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Title: Transcriptional signatures as early predictors of response in breast cancers treated with neoadjuvant aromatase inhibitors
Author: Murray, Emma L.
ISNI:       0000 0004 6425 3496
Awarding Body: University of Edinburgh
Current Institution: University of Edinburgh
Date of Award: 2014
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Introduction: Breast cancer is a leading cause of death in women of all ages in many parts of the world. The management of this disease is typically based upon its clinico-pathological features and usually involves a combination of surgery and systemic therapy. Many patients however, do not respond to these therapies as anticipated and may therefore suffer needlessly from medication side effects and delayed initiation of more effective treatment, all of which impose an enormous financial burden on healthcare systems. Efforts are underway to improve the classification, prognostication and prediction of response to treatment for breast cancer patients, in the hope of providing better, individualised care Advances in our understanding of the disease and its management are anticipated to come from investigations into the molecular pathways and gene expression underlying breast cancer development, growth and metastasis. Microarray technology, used to simultaneously analyse the patterns of expression of tens of thousands of genes from tumour biopsies, has permitted the identification of new intrinsic subtypes of breast cancer based upon their transcriptional signatures, and of prognostic and predictive markers that are beginning to show clinical utility and promise to outperform standard clinico-pathological markers. Methods: Microarray and quantitative polymerase chain reaction (qPCR) technologies were used to compare the efficacy of five multi-gene signatures for their ability to predict clinical response to three months of neoadjuvant treatment with the Aromatase inhibitor Letrozole, in a population of postmenopausal ER positive breast cancer patients. The levels of gene expression in biopsy samples acquired from each patient were measured prior to treatment and at week two of a three-month treatment regimen. Tumour response was assessed dynamically by means of three-dimensional ultrasound scanning. The predictive capacity of proliferation markers was further explored by focusing on the expression of several key genes involved in different stages of cell cycle progression, including Cyclins B1, A2, D1, CDKs 1, 2 and 4 and the NUSAP1 and Ki67 genes. In addition, changes in Ki67 after 3 months of neo-adjuvant treatment were related to long-term survival. Results: A total of 394 women with large or locally advanced oestrogen receptor positive breast tumours were enrolled into the study population in two independent datasets. A previously defined neoadjuvant predictive signature from our unit has been validated on both independent and extended datasets. In addition, two further proliferative-gene signatures were shown to have significant power to predict longer-term clinical response to Letrozole therapy, based upon their gene expression activity after two weeks of treatment. On the other hand, neither of the two stromal-gene signatures chosen for inclusion in this study was able to predict response based on their absolute expression profiles at two weeks. However, when considering the change in their gene expression profiles between baseline and two weeks, both stromal signatures became informative in one of the datasets. Only one of the proliferative signatures was predictive in this way. Analysis focusing on the genes representing different phases of the cell cycle, demonstrated that two weeks of Letrozole therapy strongly decreased the expression of Cyclins B1, A2, D1, CDK1 and NUSAP1 but not CDK 2 and 4. Significant correlations between the change in Ki67 and changes in Cyclins B1/CDK1 and Cyclin A2/CDK2 were observed, demonstrating the importance of transcriptional regulation of S and G2-M phase Cyclins/CDKs for the anti- proliferative effect of neoadjuvant Letrozole. Changes in the expression of NUSAP1 and Cyclin B1 significantly correlated with clinical response and Ki67 positivity, especially after two weeks of treatment. The following factors were found to be significantly associated with breast cancer specific survival: T-stage at diagnosis; Nodal status at the time of surgery; and Ki67 at diagnosis and at three months and the corresponding change in Ki67 expression between these time-points. Conclusions: The results presented here demonstrate that changes in the expression of multi-gene transcriptional signatures as well as single genes, can be measured in sequential tumour biopsies taken from patients during neoadjuvant treatment for breast cancer. The ability of several signatures and individual genes to predict the clinical response to neoadjuvant treatment has been compared and evaluated. The difference between the signatures composed of proliferative and stromal genes highlights the different contributions of these components to tumour development and response to treatment.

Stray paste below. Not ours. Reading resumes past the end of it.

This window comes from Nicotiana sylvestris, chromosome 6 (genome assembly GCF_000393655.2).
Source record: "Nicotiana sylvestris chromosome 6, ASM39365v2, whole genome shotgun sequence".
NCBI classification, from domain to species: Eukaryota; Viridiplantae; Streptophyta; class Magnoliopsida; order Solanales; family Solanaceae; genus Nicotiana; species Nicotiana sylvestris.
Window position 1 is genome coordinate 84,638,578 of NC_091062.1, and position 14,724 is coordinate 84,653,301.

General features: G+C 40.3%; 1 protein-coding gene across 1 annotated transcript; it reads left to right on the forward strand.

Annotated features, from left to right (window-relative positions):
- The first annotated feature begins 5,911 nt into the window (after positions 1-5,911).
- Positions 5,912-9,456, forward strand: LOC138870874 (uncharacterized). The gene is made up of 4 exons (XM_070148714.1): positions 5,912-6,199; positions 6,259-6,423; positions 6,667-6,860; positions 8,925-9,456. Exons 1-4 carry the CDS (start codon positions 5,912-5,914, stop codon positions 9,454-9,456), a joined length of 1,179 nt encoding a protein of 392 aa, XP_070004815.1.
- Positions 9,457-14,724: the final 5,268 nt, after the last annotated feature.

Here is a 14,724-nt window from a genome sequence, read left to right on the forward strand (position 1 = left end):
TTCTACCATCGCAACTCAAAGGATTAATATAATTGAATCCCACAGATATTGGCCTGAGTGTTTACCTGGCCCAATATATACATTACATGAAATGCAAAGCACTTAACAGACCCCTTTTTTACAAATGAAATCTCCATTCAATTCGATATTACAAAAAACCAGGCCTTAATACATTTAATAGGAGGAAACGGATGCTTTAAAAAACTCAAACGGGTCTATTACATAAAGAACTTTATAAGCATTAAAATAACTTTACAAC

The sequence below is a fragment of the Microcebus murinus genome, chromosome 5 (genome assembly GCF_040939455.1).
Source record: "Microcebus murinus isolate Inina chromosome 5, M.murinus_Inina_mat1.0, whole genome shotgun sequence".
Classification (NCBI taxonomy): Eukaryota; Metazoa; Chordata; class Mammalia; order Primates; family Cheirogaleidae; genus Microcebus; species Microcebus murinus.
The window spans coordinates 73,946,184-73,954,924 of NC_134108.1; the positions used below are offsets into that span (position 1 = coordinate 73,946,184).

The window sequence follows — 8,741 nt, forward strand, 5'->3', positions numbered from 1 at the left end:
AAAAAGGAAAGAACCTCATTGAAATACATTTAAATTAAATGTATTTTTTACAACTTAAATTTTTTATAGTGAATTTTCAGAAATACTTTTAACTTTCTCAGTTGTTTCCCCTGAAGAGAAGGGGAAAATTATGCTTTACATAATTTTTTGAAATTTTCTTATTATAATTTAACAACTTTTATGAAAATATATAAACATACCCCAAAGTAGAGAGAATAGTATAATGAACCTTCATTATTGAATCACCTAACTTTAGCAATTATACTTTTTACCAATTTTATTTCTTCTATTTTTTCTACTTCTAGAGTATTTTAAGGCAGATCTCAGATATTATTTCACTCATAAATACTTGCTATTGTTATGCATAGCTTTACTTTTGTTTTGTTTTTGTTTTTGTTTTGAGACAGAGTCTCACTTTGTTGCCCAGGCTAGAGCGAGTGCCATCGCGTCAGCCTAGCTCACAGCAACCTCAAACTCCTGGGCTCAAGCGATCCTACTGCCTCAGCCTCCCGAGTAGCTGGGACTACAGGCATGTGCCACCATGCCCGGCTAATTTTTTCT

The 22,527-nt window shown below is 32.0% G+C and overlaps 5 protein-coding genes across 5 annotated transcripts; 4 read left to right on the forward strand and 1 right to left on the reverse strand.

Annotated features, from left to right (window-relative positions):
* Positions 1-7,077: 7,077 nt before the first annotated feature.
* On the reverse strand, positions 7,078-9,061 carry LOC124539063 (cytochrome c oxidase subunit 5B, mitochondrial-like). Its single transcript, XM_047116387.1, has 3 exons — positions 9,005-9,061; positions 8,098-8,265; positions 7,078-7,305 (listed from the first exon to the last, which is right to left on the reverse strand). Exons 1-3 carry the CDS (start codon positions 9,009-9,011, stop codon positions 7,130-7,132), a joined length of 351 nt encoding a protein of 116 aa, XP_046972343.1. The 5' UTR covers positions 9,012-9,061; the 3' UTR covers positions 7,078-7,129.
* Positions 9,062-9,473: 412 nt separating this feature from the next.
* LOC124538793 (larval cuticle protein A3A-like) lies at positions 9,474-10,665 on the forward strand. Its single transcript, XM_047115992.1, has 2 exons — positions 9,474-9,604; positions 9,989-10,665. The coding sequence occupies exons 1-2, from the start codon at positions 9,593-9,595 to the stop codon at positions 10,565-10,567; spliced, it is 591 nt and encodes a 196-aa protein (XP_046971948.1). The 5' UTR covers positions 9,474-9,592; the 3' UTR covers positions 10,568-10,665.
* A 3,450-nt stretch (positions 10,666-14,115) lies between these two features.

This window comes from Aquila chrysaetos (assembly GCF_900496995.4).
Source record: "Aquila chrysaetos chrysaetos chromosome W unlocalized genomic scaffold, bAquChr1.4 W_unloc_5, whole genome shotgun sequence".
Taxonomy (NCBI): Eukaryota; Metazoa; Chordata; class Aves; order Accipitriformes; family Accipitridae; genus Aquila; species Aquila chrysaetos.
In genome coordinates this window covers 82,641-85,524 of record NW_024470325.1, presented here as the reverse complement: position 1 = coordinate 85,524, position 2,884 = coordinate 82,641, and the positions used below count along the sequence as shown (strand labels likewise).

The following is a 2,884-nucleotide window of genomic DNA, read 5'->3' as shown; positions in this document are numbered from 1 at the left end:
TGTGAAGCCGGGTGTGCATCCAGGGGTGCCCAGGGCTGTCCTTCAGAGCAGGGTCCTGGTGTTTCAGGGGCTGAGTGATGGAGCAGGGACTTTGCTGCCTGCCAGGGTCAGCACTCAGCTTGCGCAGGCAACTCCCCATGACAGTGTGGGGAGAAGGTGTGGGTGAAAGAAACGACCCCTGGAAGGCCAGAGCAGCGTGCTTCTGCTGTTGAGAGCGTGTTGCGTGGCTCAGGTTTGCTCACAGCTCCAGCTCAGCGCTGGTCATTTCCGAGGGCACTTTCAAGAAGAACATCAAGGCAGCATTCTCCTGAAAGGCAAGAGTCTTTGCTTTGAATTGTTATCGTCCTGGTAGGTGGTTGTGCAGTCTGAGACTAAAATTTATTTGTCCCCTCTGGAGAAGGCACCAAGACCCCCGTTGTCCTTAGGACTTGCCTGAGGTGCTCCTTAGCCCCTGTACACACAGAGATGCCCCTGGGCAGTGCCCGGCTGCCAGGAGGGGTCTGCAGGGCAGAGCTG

Supervisor: Not available Sponsor: Not available
Qualification Name: Thesis (M.D.) Qualification Level: Doctoral
EThOS ID:  DOI: Not available